Brief history of herding in Australia

The German Shepherd Dog is a multi purpose working breed. The natural traits for which the breed was developed are now being utilised in Australia with the revival of Herding.

From time to time in reference to the sport of Herding we hear or read the statement ‘This is what our German Shepherds were originally bred for…’ The genetic roots of the German Shepherd today go directly back to the bloodlines of the working shepherd dogs in the pastures of Germany over 115 years ago. It was the energy, temperament and working character of these sheep dogs that earned the high regard and respect of Von Stephanitz and inspired him to develop his

own breed of shepherd dog that would be extensively useful to its master.???????????????????????????????

German Shepherds were originally bred to control 200 to 1000 sheep in relatively small grazing areas and keep them out of unfenced neighbouring crop fields. Each year the SV holds the National Sheep Herding Trials for Professional Shepherds and their dogs and at the annual German Sieger Show there are classes for full time working Sheep Dogs only, the HGH Class.

Photos right and below of German Herding Trials
(photos of German Trials courtesy Jane Humphrey)












In Australia the German Shepherd has a relatively recent history when it comes to herding, as the dog was not popular with farmers prior to the lifting of the import ban in jeronimo1972. They believed the dog would mate with the dingo and breed sheep killers.

In the mid 1980’s a group of country based GSD owners who were members of the GSDL NSW Goulburn branch began to initiate interest and enthusiasm for German Shepherds to compete in the Sheep Herding Trials that were held around the country under the auspices of the Sheep Dog Workers Association. A number of sheep herding trials were held from 1989 onwards. These were Australia’s only official German Shepherd Sheep Herding Trials and were sponsored by the Goulburn Branch of the GSDL. The trials were run until the mid 1990s.

Since this time, many of our members around the country have worked diligently to train and title their dogs in this discipline, resulting in a revival of Herding in most states of Australia



Some Australian competitors of recent times:

Some Australian competitors of recent times:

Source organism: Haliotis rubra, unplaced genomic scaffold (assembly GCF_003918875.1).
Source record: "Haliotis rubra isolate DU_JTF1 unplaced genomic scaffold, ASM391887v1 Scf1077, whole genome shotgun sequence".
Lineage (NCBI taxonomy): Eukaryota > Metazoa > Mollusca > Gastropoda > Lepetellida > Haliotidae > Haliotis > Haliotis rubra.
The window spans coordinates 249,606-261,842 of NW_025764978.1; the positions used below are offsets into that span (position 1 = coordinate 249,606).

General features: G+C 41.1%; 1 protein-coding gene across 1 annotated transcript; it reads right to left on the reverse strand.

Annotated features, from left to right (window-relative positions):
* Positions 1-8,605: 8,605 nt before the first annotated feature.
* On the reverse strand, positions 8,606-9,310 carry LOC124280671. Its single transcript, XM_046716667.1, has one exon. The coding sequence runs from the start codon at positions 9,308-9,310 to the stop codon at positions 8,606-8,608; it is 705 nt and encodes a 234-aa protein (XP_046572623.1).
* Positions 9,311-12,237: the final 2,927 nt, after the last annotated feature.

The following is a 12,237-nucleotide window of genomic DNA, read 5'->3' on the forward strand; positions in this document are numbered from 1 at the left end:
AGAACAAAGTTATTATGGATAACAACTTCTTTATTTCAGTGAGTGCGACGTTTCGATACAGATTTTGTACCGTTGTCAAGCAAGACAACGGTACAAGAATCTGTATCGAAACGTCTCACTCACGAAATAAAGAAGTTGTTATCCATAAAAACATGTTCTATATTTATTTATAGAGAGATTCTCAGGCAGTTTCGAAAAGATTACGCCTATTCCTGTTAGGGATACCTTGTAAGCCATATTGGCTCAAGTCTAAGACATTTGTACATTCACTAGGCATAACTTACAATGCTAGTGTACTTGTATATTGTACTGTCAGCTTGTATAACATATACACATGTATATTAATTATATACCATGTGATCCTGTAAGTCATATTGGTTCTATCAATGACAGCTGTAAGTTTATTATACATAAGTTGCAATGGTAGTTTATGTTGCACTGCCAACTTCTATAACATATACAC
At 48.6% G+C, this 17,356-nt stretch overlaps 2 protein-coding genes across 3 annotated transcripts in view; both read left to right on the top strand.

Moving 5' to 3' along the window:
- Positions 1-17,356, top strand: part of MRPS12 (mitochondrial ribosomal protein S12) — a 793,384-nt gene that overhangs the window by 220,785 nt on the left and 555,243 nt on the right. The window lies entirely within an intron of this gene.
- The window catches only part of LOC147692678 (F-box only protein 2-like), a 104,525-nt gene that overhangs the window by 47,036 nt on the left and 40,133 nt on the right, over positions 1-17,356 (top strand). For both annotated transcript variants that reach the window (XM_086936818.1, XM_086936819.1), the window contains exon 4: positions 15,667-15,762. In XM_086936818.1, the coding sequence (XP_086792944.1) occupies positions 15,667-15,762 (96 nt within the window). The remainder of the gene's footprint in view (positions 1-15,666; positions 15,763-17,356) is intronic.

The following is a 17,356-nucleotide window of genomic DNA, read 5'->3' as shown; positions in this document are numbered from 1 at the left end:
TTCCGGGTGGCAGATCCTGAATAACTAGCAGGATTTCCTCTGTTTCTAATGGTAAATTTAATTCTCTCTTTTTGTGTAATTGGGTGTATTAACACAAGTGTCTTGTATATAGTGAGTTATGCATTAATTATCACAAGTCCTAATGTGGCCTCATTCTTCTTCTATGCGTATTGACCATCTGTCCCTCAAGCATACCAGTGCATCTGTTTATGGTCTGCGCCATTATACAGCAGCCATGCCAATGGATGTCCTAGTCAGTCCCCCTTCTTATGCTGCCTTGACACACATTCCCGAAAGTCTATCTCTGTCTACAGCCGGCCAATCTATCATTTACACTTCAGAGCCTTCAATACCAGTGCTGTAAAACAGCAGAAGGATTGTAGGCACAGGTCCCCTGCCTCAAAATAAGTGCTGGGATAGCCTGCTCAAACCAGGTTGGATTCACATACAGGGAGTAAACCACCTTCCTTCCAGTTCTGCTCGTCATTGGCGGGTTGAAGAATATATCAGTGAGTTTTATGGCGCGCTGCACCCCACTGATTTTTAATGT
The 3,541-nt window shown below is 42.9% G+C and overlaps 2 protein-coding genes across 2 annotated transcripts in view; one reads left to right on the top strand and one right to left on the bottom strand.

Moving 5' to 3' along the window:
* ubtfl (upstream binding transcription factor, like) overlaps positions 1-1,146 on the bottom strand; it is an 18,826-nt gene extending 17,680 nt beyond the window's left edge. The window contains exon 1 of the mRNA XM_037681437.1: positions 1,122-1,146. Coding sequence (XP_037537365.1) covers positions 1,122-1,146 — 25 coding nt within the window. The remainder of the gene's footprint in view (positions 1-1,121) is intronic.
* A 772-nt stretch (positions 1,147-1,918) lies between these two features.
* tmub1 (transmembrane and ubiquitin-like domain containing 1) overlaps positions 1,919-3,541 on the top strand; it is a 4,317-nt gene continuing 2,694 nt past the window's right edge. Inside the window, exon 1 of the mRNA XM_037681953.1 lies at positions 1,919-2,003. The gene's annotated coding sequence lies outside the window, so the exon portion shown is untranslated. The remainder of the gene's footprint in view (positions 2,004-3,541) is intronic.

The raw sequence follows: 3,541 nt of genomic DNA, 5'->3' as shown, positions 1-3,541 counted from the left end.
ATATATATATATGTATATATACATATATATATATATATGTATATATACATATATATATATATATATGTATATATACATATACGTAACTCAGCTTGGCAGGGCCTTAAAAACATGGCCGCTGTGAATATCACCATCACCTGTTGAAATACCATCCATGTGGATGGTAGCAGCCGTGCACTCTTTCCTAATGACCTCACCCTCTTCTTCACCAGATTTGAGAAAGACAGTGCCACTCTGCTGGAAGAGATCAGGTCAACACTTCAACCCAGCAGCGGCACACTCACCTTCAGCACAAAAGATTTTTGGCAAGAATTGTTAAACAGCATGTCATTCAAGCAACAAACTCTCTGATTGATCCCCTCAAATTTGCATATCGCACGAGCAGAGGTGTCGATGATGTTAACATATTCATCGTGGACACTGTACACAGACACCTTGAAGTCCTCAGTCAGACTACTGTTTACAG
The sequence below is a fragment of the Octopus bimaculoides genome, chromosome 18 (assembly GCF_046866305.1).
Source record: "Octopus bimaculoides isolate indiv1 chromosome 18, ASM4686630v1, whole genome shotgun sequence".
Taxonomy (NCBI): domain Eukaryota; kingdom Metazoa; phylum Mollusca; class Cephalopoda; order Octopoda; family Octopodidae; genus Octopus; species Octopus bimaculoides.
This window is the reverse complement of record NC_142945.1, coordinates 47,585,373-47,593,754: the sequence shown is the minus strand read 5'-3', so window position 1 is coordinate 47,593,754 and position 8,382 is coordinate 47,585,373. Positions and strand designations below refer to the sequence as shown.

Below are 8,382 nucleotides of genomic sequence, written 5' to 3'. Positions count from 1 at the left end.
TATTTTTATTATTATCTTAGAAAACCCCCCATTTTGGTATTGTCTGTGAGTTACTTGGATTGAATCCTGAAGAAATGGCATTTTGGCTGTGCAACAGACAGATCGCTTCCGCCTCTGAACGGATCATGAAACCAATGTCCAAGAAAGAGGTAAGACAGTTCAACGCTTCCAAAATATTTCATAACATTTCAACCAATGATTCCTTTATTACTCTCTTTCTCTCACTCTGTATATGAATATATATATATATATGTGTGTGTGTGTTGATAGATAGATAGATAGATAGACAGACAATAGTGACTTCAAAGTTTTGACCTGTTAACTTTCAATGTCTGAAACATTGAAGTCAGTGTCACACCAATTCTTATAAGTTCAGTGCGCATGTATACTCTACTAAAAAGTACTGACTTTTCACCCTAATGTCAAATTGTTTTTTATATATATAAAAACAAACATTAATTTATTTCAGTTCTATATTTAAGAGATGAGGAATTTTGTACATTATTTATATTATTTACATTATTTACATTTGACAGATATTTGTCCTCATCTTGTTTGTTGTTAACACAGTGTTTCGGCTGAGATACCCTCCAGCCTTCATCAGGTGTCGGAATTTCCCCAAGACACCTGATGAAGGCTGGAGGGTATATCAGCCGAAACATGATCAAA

Dewisri Armadeus herding sheep (Qld)

herding_bhu_eagabeavaBhuachaille Eaga Beava herding sheep (NSW)

Herding Instinct Test – Outenhof Legend in the Making (Qld)

Astrolupus Amber (WA)

Under Australian National Kennel Council rules, dogs can be worked on a variety of stock, including sheep, ducks and cattle.
True to their reputation of being the world’s most versatile working dog, German Shepherds have adapted well to a variety of livestock.

herdingducks herding_astrolupusstar_k_naked
Herding ducks Astrolupus Star K Naked  (WA)
herding_vondoussa_faithnomore OLYMPUS DIGITAL CAMERA
Vondoussa Georgie Girl (SA) Vondoussa Faith No More herding ducks (SA)
(Thanks to J Johnston for providing photos)


Herding titles

  • HIC Herding title (Herding Instinct Certificate)
  • HT Herding title (Herding Test)
  • PT Herding title (Pre-Trial)
  • HSAs, d or c Herding Started A Course (sheep), (ducks) or (cattle)
  • HSBs, d or c Herding Started B Course (sheep), (ducks) or (cattle)
  • HSCs, d or c Herding Started C Course (sheep), (ducks) or (cattle)
  • HIA, B or C Herding Intermediate – A, B or C courses in Sheep, Ducks or Cattle (as per HSA, HSB or HSCs, d or c above) (for example HIAsd, or HICd etc)
  • HXA, B or C Herding Advanced – A, B or C Courses in Sheep, Ducks or Cattle (as per HSA, HSB or HSCs, d or c above) (for example HXBs, or HXCd)
  • H.CH Herding Champion


ANKC rules and regulations for herding

Rules and Regulations for Herding are published on the Australian National Kennel Control site (see following link).

ANKC Rules and Regulations for Herding (Australian National Kennel Control website)